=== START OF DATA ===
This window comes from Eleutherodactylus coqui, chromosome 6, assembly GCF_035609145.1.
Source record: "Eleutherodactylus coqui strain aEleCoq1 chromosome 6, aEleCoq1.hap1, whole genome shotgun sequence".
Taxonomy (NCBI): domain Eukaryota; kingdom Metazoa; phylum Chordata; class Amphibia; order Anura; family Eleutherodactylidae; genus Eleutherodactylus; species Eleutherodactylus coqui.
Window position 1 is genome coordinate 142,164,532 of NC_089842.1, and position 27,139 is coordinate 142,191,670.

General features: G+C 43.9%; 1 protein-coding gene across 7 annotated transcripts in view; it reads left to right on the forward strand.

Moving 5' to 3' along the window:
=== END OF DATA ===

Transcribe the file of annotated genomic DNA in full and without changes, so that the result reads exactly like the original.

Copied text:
This window comes from Eleutherodactylus coqui, chromosome 6, assembly GCF_035609145.1.
Source record: "Eleutherodactylus coqui strain aEleCoq1 chromosome 6, aEleCoq1.hap1, whole genome shotgun sequence".
Taxonomy (NCBI): domain Eukaryota; kingdom Metazoa; phylum Chordata; class Amphibia; order Anura; family Eleutherodactylidae; genus Eleutherodactylus; species Eleutherodactylus coqui.
Window position 1 is genome coordinate 142,164,532 of NC_089842.1, and position 27,139 is coordinate 142,191,670.

General features: G+C 43.9%; 1 protein-coding gene across 7 annotated transcripts in view; it reads left to right on the forward strand.

Moving 5' to 3' along the window: